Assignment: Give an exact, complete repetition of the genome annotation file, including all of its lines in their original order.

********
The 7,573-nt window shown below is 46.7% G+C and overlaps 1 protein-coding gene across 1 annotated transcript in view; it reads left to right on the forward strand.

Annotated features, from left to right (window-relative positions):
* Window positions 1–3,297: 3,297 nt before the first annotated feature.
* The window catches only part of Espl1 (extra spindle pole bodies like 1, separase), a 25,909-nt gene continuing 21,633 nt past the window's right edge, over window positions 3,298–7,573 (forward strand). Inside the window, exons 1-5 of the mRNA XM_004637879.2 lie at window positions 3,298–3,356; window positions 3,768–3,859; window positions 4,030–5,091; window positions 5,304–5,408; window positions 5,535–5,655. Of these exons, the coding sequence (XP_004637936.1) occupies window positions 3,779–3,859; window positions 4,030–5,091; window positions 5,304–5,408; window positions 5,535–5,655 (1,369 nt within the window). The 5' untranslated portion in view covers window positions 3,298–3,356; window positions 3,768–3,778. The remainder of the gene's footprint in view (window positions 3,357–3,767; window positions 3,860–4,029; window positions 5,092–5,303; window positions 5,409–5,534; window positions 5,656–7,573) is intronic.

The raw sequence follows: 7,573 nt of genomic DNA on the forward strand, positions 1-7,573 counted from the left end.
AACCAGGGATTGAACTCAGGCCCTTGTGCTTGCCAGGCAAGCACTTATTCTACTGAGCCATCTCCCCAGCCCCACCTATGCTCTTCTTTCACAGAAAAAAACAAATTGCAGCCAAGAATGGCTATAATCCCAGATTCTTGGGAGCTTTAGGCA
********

The 7,573-nt window shown below is 46.7% G+C and overlaps 1 protein-coding gene across 1 annotated transcript in view; it reads left to right on the forward strand.

Annotated features, from left to right (window-relative positions):
* Window positions 1–3,297: 3,297 nt before the first annotated feature.
* The window catches only part of Espl1 (extra spindle pole bodies like 1, separase), a 25,909-nt gene continuing 21,633 nt past the window's right edge, over window positions 3,298–7,573 (forward strand). Inside the window, exons 1-5 of the mRNA XM_004637879.2 lie at window positions 3,298–3,356; window positions 3,768–3,859; window positions 4,030–5,091; window positions 5,304–5,408; window positions 5,535–5,655. Of these exons, the coding sequence (XP_004637936.1) occupies window positions 3,779–3,859; window positions 4,030–5,091; window positions 5,304–5,408; window positions 5,535–5,655 (1,369 nt within the window). The 5' untranslated portion in view covers window positions 3,298–3,356; window positions 3,768–3,778. The remainder of the gene's footprint in view (window positions 3,357–3,767; window positions 3,860–4,029; window positions 5,092–5,303; window positions 5,409–5,534; window positions 5,656–7,573) is intronic.

The raw sequence follows: 7,573 nt of genomic DNA on the forward strand, positions 1-7,573 counted from the left end.
AACCAGGGATTGAACTCAGGCCCTTGTGCTTGCCAGGCAAGCACTTATTCTACTGAGCCATCTCCCCAGCCCCACCTATGCTCTTCTTTCACAGAAAAAAACAAATTGCAGCCAAGAATGGCTATAATCCCAGATTCTTGGGAGCTTTAGGCA